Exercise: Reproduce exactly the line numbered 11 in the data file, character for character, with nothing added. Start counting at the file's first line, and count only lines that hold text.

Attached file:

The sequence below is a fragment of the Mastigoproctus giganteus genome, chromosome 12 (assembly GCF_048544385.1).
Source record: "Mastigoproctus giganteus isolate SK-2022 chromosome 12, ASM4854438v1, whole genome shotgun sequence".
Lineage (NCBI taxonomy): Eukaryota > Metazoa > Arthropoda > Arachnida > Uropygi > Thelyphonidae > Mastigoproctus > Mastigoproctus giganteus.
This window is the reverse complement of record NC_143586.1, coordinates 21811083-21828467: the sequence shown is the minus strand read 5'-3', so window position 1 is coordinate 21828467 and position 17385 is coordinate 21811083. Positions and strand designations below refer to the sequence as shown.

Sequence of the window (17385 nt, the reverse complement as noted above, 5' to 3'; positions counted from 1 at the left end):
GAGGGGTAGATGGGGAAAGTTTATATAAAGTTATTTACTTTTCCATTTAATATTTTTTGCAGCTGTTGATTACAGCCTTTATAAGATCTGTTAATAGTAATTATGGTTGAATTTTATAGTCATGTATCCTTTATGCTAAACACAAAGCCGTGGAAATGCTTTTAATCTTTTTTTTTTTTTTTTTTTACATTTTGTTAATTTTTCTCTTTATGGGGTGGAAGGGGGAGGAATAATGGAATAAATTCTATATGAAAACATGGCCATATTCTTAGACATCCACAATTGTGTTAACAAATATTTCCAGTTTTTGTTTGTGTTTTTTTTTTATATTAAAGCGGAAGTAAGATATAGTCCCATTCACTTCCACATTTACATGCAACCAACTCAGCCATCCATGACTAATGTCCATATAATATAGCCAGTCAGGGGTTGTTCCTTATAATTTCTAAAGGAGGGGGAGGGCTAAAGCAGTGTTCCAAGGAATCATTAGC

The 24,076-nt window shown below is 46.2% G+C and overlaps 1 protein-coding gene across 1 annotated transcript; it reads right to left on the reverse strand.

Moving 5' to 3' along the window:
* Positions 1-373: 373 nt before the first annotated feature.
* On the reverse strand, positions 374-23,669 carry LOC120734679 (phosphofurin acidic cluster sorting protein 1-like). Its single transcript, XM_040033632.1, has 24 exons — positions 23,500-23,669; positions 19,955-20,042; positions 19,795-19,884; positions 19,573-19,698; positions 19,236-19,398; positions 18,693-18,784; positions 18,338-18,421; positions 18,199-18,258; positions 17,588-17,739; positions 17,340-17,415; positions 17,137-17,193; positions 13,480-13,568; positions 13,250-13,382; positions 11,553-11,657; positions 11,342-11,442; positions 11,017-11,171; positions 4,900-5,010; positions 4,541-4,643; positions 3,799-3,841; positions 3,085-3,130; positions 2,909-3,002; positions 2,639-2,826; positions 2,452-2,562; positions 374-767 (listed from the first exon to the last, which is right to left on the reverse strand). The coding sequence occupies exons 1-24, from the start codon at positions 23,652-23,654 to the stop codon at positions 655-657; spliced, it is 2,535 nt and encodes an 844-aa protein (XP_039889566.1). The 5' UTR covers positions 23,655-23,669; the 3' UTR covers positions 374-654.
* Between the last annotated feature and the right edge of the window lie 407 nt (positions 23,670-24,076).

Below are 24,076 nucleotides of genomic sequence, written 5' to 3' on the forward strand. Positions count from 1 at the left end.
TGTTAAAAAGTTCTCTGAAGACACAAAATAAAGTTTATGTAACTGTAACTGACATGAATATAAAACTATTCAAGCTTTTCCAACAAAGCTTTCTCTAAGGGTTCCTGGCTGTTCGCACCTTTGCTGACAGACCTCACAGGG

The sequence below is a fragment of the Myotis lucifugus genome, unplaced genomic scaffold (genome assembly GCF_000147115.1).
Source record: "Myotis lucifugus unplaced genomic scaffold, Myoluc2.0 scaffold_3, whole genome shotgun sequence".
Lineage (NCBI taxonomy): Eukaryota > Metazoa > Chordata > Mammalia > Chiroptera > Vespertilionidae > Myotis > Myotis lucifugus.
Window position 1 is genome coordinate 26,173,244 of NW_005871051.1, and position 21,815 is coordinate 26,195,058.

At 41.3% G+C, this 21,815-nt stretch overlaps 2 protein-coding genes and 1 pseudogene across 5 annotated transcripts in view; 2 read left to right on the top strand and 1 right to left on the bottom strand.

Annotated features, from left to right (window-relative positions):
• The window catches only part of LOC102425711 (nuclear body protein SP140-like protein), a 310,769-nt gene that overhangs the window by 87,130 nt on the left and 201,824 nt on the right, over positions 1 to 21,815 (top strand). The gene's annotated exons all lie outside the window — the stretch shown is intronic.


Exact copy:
* Between the last annotated feature and the right edge of the window lie 407 nt (positions 23,670-24,076).